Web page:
SOCCER Ledford @ C. Davidson 7 p.m.
ers that could cause plenty of worry for Davidson. Forward Jeffrey Cannon averages 26 points, which is good enough for fourth in the nation at this level. Ravon Dunbar averages 24 points per game and Darnell Martin controls the inside averaging 14 points, 13 boards and six blocks. Davidson will see plenty of pressure from Roxbury, which uses its athleticism to its advantage and tries to get into a fast-paced game. DCCC can be careless with the ball at times, so each possession is an important one. “They play a lot like we do, said Ridge. “One of the keys to the game is whether or not we turn the ball over. Their offense is created by their defense. If we take care of the ball we should have a decent chance at the end.” Justin Glover leads DCCC in scoring with a 19.3 average. He and point guard Phillip Williams contained the guards of Montgomery, but keeping up with Roxbury will be a bit tougher. The Storm will play again Friday regardless of what happens in the quarterfinals. Each team plays three games to decide the final seedings.
DCCC head coach Matt Ridge hopes to lead his team to a national title this weekend.
HIGH SCHOOL BASEBALL
HIGH SCHOOL BASEBALL
Spartans, Beck shut down LHS
TENNIS Wheatmore @ E. Davidson 4 p.m.
BY ZACH KEPLEY Sports Editor
TENNIS C. Davidson @ Ledford 4:30 p.m. TRACK E. Davidson @ Ledford 4:30 p.m.
FRIDAY BASEBALL J-M @ Thomasville 5 p.m. BASEBALL E. Davidson @ Trinity 4:30 p.m. BASEBALL Ledford @ W. Davidson 4:30 p.m. SOFTBALL Trinity @ E. Davidson 4:30 p.m. SOFTBALL Ledford @ N. Davidson 6:30 p.m.
GAME REPORT DEADLINES: Monday-Friday 9 p.m.
TIMES PHOTO/LARRY MATHIS
East Davidson’s Justin Hulin watches the flight of the ball as does Southwest Guilford catcher Elliott Slack on Wednesday at East. The Cowboys dropped the Golden Eagles 12-6.
Eagles lose 12-6 contest to Cowboys Questionable call allows Southwest Guilford to score six runs in 2nd BY ZACH KEPLEY Sports Editor The beauty of baseball. A sport where judgement calls can change the entire makeup and flow, which can lead to big things. Southwest Guilford used a call by the first base umpire to its advantage on Wednesday, cashing in on six second inning runs to surge by East Davidson 12-6 in nonconference action. The Cowboys were up 2-1 at the time, and had one man on with two outs. Elliot Slack hit a grounder to third that was fielded East’s Tyler Lequire and thrown on to first. Lequire’s throw was just a hair off the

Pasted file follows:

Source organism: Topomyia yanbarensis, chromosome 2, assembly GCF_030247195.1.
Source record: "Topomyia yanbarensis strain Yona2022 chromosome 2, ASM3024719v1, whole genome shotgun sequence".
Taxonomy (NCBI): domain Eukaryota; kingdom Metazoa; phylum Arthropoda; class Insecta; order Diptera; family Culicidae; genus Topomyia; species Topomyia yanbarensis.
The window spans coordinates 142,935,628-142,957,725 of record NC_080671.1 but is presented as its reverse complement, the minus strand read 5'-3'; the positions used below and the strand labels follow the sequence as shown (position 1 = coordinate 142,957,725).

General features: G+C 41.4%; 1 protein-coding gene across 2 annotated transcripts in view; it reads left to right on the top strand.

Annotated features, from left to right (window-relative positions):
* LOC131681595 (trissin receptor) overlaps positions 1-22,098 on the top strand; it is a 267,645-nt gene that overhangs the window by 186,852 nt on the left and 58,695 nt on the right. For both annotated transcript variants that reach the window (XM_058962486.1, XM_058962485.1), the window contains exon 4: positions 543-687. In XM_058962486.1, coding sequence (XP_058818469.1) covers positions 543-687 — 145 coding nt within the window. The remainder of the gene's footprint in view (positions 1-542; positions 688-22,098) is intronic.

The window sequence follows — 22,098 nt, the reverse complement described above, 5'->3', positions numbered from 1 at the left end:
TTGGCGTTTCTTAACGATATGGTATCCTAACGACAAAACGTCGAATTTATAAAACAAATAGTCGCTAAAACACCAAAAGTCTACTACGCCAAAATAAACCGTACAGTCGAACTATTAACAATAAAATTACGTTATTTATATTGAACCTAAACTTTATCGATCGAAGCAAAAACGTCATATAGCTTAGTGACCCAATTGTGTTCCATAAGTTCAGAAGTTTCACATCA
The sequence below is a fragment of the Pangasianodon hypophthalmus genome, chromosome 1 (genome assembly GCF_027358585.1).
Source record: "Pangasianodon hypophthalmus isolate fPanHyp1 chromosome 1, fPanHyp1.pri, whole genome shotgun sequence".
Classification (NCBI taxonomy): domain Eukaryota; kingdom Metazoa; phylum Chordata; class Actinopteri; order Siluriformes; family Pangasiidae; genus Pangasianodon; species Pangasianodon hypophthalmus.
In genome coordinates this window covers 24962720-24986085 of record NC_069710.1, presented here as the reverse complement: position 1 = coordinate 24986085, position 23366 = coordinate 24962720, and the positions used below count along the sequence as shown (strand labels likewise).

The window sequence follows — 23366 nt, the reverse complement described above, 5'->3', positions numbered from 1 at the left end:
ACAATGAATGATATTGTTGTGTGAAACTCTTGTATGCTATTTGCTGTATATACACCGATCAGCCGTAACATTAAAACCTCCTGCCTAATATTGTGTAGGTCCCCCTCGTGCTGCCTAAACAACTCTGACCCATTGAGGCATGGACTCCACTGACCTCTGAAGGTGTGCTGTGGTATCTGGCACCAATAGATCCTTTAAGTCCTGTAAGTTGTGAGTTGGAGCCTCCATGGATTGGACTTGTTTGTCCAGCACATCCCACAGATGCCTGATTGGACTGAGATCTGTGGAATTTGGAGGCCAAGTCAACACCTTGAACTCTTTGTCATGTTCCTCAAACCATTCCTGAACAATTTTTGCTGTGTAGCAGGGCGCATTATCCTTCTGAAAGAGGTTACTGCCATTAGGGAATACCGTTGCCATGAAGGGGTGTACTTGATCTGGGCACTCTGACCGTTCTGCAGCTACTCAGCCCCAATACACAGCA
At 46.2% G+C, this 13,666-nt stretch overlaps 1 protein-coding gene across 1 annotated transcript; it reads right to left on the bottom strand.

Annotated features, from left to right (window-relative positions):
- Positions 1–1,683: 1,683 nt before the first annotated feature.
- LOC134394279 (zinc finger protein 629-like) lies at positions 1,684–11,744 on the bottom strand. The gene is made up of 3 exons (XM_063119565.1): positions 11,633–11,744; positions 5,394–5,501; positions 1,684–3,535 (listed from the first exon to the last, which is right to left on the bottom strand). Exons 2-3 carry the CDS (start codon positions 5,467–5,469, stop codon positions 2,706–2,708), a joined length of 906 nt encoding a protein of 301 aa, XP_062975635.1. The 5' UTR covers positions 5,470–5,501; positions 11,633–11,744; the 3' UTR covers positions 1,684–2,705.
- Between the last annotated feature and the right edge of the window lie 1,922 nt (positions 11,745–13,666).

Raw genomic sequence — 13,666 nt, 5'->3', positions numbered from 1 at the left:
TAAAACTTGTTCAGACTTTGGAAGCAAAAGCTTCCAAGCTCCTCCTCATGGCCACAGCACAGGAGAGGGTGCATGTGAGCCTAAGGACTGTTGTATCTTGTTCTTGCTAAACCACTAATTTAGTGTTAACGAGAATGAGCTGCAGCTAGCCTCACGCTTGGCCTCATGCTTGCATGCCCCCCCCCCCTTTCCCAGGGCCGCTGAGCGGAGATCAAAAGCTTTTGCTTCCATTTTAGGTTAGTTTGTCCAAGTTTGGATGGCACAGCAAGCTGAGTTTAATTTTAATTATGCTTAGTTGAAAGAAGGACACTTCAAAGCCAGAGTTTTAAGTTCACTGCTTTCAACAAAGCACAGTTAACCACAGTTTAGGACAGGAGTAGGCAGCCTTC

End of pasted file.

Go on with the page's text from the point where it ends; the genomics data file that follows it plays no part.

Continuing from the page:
mark, but first baseman Preston Gammons appeared to have handled it and stayed on the bag. The field umpire saw it differently, saying Gammons’ foot had come off the sack. That allowed the inning to continue, and the Cowboys jumped on the extra life. Southwest scored six times in the frame, finished off by Matt Orth’s grand slam off Keaton Hawks to lead 8-1. “Good teams, when they get extra opportunities wind up taking advantage of it,” said Golden Eagle coach Dan Tricarico. “A lot of credit to them for getting the
clutch hits and taking advantage of their opportunities.” East got one back in the second with an RBI single by Justin Weavil, and showed life in the fourth as Weavil again plated one with a single and Lequire drove home another with a double. A third run also crossed, turning a sizable Cowboy lead into a close 8-6 contest. “I was pleased with our guys battling back and not packing it in,” Tricarico said. “I see a lot of promise for us down the road.” A run in the fifth gave Southwest a little working room, then a two-run
homer by Brock Hudgens in the sixth made it an 116 game. Andrew Madsen tacked on one more for good measure in the seventh on a solo shot. Hawks took the loss for East lasting three innings. Braxton Shetley did well in relief over the middle innings before Avery Bowles came in to relieve him with one out in the sixth. Madsen got credit for the win going four innings for the Cowboys. Weavil had three hits and two RBI for East while Hawks added two hits including an RBI triple in the first inning. Lequire, Luis Tejada and Justin Mounts also had two hits each. East will visit Trinity on Friday.